The cultivation may be conducted by any of the stationary, shake, submerged aerobic and other cultural conditions. For high production runs, submerged aerobic culture is of course preferred. While the conditions of culture, of course, depends upon the condition and composition of medium, the strain, cultural method and other factors, it is normally preferred to carry out incubation at 20° to 35° C. with an initial pH of about 7.0 or thereabouts. Particularly desirable is a temperature from 23° to 30° C. in an intermediate stage of cultivation, with an initial pH of 6.5 to 7.5. While the incubation time also is variable according to the same factors as mentioned above, it is advisable to continue the incubation until the titer of the desired antibiotic product becomes maximal. In the case of shake culture or aerobic submerged culture in liquid medium, the time required normally ranges from about 48 to 144 hours.
The potency of the antibiotic was assayed with Tetrahymena pyriformis W as an assay organism. Thus, the above microorganism was grown on a test medium [20 g of Proteose-peptone (Difco), 1 g of yeast extract (Difco), 2 g of glucose, 1000 ml of distilled water and 10 ml of 1 M-phosphate buffer (pH 7.0)] at 28° C. for 44 to 48 hours and the potency of the antibiotic was determined by the serial dilution method wit a monitering of the turbidity of growth, effect on ascites tumor cells and by a thin-layer chromatographic (briefly TLC) assay to be described hereinafter.
The novel Antibiotic C-15003 P-3, P-3' and/or P-4 is produced and accumulated in the resultant fermentation broth, both extracellularly and intracellularly,
These substances have also been detected by TLC. Thus, the fermentation broth is separated into cells and filtrate by filtration on centrifugation and the filtrate is extracted with the same volume of ethyl acetate. To the cells is added the same amount of 70% acetone-water as the filtrate and, after an hour's stirring at 20° C., the suspension is filtered. The acetone is removed from the filtrate and the resultant aqueous filtrate is extracted with ethyl acetate. Each of the extracts is concentrated to 1/100 by volume and subjected to thin-layer chromatography on a silica gel-glass plate (Merck, West Germany, Kieselgel 60 F 254, 0.25 mm, 20×20) (solvent system: chloroform-methanol=9:1). The potency was determined on the basis of the intensity of spots detected by irradiation with ultraviolet light at 2537 A.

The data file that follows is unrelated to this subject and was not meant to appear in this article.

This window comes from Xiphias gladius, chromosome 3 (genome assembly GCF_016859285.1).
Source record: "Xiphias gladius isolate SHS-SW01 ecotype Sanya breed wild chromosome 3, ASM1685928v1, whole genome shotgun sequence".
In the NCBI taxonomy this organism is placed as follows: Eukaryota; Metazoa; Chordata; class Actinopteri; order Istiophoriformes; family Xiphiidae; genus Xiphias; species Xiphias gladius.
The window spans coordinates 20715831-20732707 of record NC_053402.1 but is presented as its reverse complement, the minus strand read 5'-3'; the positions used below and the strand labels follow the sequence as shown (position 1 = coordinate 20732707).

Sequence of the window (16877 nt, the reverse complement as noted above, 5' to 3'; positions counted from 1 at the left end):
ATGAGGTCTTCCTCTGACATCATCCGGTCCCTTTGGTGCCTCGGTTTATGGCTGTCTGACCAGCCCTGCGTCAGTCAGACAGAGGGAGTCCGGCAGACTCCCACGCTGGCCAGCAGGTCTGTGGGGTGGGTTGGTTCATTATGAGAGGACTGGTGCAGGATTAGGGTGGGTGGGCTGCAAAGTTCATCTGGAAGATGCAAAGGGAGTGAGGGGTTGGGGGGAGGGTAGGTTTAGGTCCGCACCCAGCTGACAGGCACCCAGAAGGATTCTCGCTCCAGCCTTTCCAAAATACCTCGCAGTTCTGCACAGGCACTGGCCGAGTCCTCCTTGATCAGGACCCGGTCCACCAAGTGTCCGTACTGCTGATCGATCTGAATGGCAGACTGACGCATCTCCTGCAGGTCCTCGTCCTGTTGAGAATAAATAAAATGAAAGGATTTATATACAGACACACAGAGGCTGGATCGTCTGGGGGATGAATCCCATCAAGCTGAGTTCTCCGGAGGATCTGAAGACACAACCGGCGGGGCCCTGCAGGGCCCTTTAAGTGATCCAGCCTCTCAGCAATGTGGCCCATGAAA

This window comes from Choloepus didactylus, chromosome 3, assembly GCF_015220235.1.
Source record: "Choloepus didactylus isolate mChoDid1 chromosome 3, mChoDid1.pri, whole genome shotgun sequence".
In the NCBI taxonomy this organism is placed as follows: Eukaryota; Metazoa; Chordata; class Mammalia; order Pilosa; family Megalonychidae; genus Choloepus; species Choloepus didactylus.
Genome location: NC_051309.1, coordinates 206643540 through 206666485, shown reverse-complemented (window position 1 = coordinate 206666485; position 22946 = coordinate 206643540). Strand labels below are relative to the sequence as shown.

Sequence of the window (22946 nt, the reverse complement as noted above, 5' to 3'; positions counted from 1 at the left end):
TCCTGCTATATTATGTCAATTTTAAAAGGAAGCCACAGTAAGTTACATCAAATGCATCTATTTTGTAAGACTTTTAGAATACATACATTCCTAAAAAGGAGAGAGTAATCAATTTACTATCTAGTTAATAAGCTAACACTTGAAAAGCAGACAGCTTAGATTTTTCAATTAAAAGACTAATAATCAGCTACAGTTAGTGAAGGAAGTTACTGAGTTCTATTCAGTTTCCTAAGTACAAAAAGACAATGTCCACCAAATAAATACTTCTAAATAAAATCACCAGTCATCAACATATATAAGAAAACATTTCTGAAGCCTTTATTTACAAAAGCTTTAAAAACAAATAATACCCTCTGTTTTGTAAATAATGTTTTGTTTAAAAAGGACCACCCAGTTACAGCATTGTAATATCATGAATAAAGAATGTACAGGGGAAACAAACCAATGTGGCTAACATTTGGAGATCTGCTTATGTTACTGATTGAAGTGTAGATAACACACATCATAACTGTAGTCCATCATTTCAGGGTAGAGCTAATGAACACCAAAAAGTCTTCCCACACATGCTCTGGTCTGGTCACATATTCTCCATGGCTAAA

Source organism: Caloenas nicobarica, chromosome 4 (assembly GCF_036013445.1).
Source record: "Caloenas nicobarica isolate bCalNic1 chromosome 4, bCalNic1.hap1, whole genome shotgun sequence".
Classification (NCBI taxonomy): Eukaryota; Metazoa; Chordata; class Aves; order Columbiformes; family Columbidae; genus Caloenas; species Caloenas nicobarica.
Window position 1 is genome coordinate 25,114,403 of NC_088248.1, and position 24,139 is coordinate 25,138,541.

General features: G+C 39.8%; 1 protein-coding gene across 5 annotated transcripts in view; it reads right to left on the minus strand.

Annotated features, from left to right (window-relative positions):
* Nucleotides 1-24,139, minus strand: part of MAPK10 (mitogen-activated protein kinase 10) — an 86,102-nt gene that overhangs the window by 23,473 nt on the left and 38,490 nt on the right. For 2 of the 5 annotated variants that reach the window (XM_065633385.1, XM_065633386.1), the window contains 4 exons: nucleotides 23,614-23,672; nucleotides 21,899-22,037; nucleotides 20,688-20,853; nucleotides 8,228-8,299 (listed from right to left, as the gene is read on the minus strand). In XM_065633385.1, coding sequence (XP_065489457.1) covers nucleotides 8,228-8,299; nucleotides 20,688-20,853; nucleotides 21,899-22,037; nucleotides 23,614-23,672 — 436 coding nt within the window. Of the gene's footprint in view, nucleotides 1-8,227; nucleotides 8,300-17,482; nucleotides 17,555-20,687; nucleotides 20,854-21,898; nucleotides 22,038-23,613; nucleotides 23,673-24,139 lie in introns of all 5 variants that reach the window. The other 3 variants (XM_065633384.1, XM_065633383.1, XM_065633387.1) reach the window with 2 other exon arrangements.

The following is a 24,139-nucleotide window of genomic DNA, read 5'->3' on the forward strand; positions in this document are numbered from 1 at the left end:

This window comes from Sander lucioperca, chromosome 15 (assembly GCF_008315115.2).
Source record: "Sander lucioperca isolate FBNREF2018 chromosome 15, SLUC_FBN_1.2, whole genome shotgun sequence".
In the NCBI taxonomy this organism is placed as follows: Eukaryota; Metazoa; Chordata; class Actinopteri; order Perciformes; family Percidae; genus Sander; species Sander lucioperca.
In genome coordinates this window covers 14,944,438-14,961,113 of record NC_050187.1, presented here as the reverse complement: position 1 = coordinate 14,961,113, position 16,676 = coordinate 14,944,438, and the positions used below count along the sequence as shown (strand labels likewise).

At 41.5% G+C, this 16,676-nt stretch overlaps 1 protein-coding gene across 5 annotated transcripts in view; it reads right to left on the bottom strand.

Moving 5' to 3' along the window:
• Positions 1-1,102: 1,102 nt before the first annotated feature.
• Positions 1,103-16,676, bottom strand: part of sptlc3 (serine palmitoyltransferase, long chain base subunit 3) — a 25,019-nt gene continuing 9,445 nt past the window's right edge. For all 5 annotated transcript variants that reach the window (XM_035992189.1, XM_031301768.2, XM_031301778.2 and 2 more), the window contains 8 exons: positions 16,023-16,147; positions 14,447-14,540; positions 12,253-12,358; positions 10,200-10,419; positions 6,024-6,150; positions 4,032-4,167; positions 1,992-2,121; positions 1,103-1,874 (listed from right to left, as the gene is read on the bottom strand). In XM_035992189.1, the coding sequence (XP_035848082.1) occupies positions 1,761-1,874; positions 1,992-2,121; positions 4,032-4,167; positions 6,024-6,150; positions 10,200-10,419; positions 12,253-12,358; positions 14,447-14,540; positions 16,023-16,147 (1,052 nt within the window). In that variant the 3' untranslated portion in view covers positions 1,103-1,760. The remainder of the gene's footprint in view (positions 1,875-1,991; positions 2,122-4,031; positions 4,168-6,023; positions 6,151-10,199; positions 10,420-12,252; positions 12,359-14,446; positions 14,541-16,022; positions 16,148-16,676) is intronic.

Because C-15003 P-3, P-3' and/or P-4, which are thus produced in the fermentation broth, are lipophyl neutral substances, they can be conveniently recovered by separation and purification procedures which are normally employed for the harvest of such microbial metabolites. For example, there may be employed a procedure which utilizes the difference in solubility between the antibiotic and impurity, means which utilizes the adsorptive affinity of various adsorbents such as activated carbon, macroporous nonionic resins, silica gel, alumina, etc., a procedure of removing the impurities by means of ion exchange resins, and so forth, as applied singly or in a suitable combination or as applied in repetition.
Since, as aforesaid, C-15003 P-3, P-3' and P-4 occur in both the filtrate and cells, the antibiotics are separated and purified by means of such an adsorbent, if one is employed, either directly or after a solvent extraction in the case of the filtrate, or after a solvent extraction in the case of microbial cells. The solvent extraction may be performed by any of the following and other methods e.g. (1) solvent extraction from the culture broth prior to separation of cells and (2) solvent extraction of the cells and the filtrate obtained by filtration, centrifugation or other process. To extract the filtrate and cells independently, the following procedure may be taken advantageously.